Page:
When forced to comment on an especially touchy issue—NSA surveillance, say—President Obama’s go-to rhetorical gambit has been to call for a “debate,” sometimes a “conversation,” often in service of “striking a balance” between two obviously important things. It’s good tack, particularly when Obama is playing defense. He’s actually found a way to deliver the no-content statements of a politician while portraying himself as a contemplative law professor.
But what makes it such an effective dodge is that the deep ethical dialogues he is pretending to kick-start rarely ever happen, at least not in the federal office buildings of Washington, D.C. To the extent that elected officials indulge in normative language—moral “shoulds” and talk of “values”—it’s either to assert something painfully banal or, more often, to dress up some compromised piece of public policy.
If you’re inclined to lament this fact, don’t. Anyone who expects political tacticians to get into the nitty-gritty of what our values and our rights and our moral beliefs demand has made a serious error. It’s not that such discussions aren’t deeply needed; it’s just that American politics isn’t set up for that kind of thing. What is worth fretting about, however, is that, if we’re honest, most of us don’t even know what such a discussion would look like. This is, of course, understandable; intellectually honest moral arguments rarely make for good copy.
It’s impressive, therefore, that with his new book Would You Kill the Fat Man? The Trolley Problem and What Your Answer Tells Us About Right and Wrong, journalist and philosopher David Edmonds not only takes us into the weeds of ethical deliberation, but does so in a way that is actually readable—at times compulsively so. The book is a walking tour of moral philosophy organized around one of the most well-known thought experiments of the last half century: the trolley problem.
In it’s simplest form, the trolley problem goes something like this: You find yourself standing beside a train track one afternoon, when you notice a runaway locomotive—sometimes a trolley—barreling your way. Up ahead you see five innocent people tied to the track about to meet certain death. Next to you is a signal switch that will divert the train down a sidetrack or “spur.” Problem is, tied to the spur is yet another individual. If you do nothing, five people will die. On the other hand, throwing the switch will prevent the death of the five up ahead, while causing the death of the man on the alternate track. What should you do?
The example is clearly ridiculous, but that’s the point. Thought experiments are intended to isolate our intuitions by filtering out much of the circumstantial noise that can distort our judgment.
As Edmonds tells us, “[m]ost people seem to believe that not only is it permissible to turn the train down the spur, it is actually required—morally obligatory.” At the very least, it seems acceptable to reroute the trolley. The question is: What’s so special about this situation that makes it all right to cause the death of a person who would have otherwise lived?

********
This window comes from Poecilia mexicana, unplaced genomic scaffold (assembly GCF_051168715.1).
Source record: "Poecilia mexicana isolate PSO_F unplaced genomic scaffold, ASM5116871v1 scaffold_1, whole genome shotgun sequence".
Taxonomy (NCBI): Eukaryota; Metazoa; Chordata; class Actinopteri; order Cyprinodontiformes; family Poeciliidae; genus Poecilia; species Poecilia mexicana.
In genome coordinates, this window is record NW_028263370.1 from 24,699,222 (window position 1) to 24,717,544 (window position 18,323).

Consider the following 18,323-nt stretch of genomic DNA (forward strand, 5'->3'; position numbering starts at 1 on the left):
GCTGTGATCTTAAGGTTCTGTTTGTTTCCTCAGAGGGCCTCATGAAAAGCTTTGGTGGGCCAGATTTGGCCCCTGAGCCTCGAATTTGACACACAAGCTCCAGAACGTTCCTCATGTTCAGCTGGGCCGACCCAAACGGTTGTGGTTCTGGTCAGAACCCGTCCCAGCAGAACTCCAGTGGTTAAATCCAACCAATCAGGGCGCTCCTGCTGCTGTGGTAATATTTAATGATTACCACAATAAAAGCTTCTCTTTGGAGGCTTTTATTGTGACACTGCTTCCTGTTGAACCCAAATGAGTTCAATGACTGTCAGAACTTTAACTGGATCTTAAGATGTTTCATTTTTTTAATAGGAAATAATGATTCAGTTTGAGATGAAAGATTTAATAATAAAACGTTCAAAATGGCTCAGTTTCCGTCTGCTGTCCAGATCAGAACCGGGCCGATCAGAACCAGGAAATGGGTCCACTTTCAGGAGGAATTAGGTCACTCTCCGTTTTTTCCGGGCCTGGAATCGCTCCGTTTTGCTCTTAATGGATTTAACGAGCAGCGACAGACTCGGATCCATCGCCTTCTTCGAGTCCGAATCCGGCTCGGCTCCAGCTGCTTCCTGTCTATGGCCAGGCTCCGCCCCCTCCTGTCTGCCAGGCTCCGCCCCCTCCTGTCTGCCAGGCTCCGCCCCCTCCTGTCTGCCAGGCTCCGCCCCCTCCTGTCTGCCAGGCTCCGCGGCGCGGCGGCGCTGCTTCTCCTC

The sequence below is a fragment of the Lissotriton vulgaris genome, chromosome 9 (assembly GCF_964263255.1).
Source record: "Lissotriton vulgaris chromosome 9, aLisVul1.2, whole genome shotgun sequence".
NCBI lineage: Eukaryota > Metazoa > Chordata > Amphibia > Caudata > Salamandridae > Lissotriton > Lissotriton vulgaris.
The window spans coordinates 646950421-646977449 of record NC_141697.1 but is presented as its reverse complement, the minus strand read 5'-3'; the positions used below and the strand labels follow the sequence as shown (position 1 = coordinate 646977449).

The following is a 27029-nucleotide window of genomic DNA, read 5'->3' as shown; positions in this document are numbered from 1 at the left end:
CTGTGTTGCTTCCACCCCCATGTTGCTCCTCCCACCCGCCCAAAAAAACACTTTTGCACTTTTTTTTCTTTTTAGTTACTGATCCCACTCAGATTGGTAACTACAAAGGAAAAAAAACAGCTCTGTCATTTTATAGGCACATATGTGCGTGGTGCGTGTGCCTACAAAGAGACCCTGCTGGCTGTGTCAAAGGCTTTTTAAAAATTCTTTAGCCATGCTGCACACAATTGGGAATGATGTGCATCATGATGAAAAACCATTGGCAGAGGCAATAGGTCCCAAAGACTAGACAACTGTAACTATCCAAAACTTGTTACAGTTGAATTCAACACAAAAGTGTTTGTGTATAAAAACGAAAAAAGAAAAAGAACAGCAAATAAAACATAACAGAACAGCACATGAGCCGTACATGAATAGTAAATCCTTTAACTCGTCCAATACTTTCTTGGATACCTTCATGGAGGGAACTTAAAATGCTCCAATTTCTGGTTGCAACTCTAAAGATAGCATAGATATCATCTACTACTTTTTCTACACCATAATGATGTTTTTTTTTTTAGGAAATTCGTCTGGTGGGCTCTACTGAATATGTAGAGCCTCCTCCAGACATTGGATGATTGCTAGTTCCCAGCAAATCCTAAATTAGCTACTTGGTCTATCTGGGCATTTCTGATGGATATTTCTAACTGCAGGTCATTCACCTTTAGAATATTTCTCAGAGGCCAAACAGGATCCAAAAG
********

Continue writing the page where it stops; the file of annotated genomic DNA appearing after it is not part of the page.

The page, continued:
Things get even hairier when you consider the different versions of the thought experiment that have made the rounds over the years. As Edmonds tells us, “philosophers have come up with ever more examples, involving runaway trains and bizarre props: trap doors, giant revolving plates, tractors and drawbridges.” The most famous spin-off might be Judith Jarvis Thomson’s “Fat Man” example from which the book takes its title. This time you’re standing on a footbridge above the track instead of next to a switch. The train is once again on a collision course with five innocent people. Next to you on the bridge stands an obese gentlemen. Again, if you do nothing, five will die. If you push the fat man onto the tracks, however, he will stop the train, saving the five, but dying as a result. Would you kill the fat man?
The obvious response for many, including myself, is “no.” But why the change of heart? You’re still faced with the choice of sacrificing one life for the sake of five? Something here needs explaining. And in his attempts to decipher the conflicting intuitions that trolley cases evoke, Edmonds provides a survey of some of the ways philosophers have judged the morality of various actions through the ages.
This includes the virtue ethics of Aristotle and Thomas Aquinas, who believed, Edmonds explains, that an action was good “insofar as it exhibited the behavior of a virtuous person,” as well as Jeremy Bentham’s stone-cold utilitarianism, which judged an action by “how much pleasure it produced and how much pain was avoided.” Edmonds also considers what recent academic trends like behavioural economics and experimental philosophy—an approach that uses the tools of cognitive science to explore philosophical questions—have to say about trolley examples. Along the way, you get a sense of what an Obama-style “conversation” might actually entail.